Date and Time
Bath Royal Literary and Scientific Institution, 16-18 Queen Square, Bath BA1 2HN
Shale gas and fracking have appeared regularly in the news in the UK in the last two years. Two extreme views are portrayed - one that development of the UK’s shale gas will make the country self sufficient with all the economic benefits that implies - the other is that fracking will pollute our water sources, increase greenhouse gas emissions and have other detrimental effects. This view was first highlighted in the film Gaslands premiered at the 2010 Sundance Film Festival. Then in 2011 fracking hit the headlines in the UK when the Cuadrilla company’s operations near Blackpool were judged to have caused two very small earthquakes (magnitudes 2.3 and 1.5).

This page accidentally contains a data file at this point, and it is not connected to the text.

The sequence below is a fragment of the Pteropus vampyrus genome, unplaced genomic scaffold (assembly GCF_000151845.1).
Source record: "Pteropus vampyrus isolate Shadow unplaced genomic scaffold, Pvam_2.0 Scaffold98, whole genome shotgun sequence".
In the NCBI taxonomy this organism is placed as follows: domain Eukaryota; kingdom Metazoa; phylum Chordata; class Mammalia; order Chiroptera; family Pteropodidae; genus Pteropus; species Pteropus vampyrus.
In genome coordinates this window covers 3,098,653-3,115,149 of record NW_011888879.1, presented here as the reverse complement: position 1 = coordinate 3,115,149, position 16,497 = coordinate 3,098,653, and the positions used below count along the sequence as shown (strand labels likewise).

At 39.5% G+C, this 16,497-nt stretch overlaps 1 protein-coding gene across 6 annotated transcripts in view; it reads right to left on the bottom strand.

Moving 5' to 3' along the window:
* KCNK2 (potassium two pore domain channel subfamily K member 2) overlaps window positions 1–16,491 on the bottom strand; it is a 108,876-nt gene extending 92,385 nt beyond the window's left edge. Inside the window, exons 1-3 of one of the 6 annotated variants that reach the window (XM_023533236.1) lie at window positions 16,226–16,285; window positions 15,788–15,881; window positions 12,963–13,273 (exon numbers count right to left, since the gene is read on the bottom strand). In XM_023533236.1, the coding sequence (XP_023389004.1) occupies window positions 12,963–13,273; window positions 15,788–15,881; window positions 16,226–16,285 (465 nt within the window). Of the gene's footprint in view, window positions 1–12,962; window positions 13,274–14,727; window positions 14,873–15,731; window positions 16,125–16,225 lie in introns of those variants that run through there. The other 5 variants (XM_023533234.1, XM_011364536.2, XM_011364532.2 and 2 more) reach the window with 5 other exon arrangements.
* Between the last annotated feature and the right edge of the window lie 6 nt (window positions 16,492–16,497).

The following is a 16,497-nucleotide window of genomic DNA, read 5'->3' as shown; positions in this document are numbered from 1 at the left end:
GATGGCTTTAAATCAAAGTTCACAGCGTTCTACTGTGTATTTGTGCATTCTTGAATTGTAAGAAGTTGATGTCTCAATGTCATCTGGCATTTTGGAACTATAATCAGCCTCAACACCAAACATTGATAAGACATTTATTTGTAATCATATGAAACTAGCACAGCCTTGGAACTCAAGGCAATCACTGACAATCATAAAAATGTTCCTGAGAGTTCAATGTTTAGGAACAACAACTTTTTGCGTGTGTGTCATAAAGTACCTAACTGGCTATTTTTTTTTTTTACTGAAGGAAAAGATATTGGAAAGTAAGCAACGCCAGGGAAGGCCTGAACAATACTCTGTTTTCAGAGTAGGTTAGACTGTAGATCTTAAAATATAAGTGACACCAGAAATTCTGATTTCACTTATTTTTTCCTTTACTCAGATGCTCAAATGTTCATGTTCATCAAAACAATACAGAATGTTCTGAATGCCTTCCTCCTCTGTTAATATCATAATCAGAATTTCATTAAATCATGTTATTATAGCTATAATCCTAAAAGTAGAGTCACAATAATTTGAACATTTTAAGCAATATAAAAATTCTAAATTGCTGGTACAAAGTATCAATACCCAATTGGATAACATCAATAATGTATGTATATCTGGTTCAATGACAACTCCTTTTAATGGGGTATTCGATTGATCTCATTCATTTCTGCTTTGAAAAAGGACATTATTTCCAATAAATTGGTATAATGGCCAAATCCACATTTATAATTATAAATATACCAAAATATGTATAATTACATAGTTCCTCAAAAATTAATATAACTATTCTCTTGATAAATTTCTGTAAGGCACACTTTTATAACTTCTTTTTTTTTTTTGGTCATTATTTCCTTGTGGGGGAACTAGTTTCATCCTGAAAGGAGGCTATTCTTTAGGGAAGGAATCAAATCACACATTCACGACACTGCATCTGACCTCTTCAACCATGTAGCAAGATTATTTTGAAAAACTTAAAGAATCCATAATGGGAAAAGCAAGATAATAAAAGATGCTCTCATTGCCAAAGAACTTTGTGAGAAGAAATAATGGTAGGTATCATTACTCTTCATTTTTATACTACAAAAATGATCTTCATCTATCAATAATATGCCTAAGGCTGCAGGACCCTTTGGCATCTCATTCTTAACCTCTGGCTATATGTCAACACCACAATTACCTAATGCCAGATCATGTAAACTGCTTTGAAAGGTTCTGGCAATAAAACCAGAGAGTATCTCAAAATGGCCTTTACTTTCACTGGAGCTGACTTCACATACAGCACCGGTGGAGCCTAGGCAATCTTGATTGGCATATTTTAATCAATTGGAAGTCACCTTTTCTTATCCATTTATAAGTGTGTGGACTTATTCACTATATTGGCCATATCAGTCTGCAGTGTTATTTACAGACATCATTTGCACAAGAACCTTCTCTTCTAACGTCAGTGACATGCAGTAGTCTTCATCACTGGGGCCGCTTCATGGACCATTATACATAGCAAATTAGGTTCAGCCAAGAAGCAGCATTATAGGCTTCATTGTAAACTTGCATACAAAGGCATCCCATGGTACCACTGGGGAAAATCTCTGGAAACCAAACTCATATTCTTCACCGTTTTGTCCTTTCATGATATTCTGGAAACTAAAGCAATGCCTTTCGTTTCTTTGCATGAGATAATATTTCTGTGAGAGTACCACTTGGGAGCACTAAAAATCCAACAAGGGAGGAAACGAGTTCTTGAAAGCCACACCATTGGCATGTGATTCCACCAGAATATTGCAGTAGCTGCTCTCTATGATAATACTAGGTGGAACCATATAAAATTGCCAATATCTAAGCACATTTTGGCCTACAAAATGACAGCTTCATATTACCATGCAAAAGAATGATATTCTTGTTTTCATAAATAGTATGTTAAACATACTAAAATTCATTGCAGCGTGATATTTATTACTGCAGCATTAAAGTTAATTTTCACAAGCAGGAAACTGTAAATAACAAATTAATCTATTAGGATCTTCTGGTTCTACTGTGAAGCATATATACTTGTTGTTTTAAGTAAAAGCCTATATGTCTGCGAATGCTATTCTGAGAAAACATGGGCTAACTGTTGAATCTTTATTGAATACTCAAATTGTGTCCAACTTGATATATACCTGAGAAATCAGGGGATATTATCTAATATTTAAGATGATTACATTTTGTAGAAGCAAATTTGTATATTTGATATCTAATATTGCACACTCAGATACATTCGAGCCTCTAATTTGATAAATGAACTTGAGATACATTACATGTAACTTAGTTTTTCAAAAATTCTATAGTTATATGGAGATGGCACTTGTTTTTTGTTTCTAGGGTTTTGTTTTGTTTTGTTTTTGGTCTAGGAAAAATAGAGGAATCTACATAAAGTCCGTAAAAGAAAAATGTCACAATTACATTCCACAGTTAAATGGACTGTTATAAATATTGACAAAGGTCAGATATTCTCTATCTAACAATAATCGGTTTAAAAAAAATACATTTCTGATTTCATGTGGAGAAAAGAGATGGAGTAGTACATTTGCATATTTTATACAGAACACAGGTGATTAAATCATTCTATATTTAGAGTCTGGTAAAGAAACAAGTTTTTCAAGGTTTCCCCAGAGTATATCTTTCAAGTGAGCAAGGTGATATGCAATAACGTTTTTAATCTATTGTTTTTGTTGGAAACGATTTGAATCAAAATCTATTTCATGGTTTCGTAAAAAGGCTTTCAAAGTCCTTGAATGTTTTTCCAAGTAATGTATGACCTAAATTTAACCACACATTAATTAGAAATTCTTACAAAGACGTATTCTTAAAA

Roy Hartley graduated as a petroleum engineer from Imperial College in 1969. He witnessed his first frac job in the same year. He has worked in c. 30 countries and been involved in fracking in the majority of them. From 1981 to 1984 he was Head of Shell’s Stimulation Research Group. In this talk he aims to present an unbiased view of the development of shale gas and explain what happens in drilling and fracking and what its environmental impact might be.
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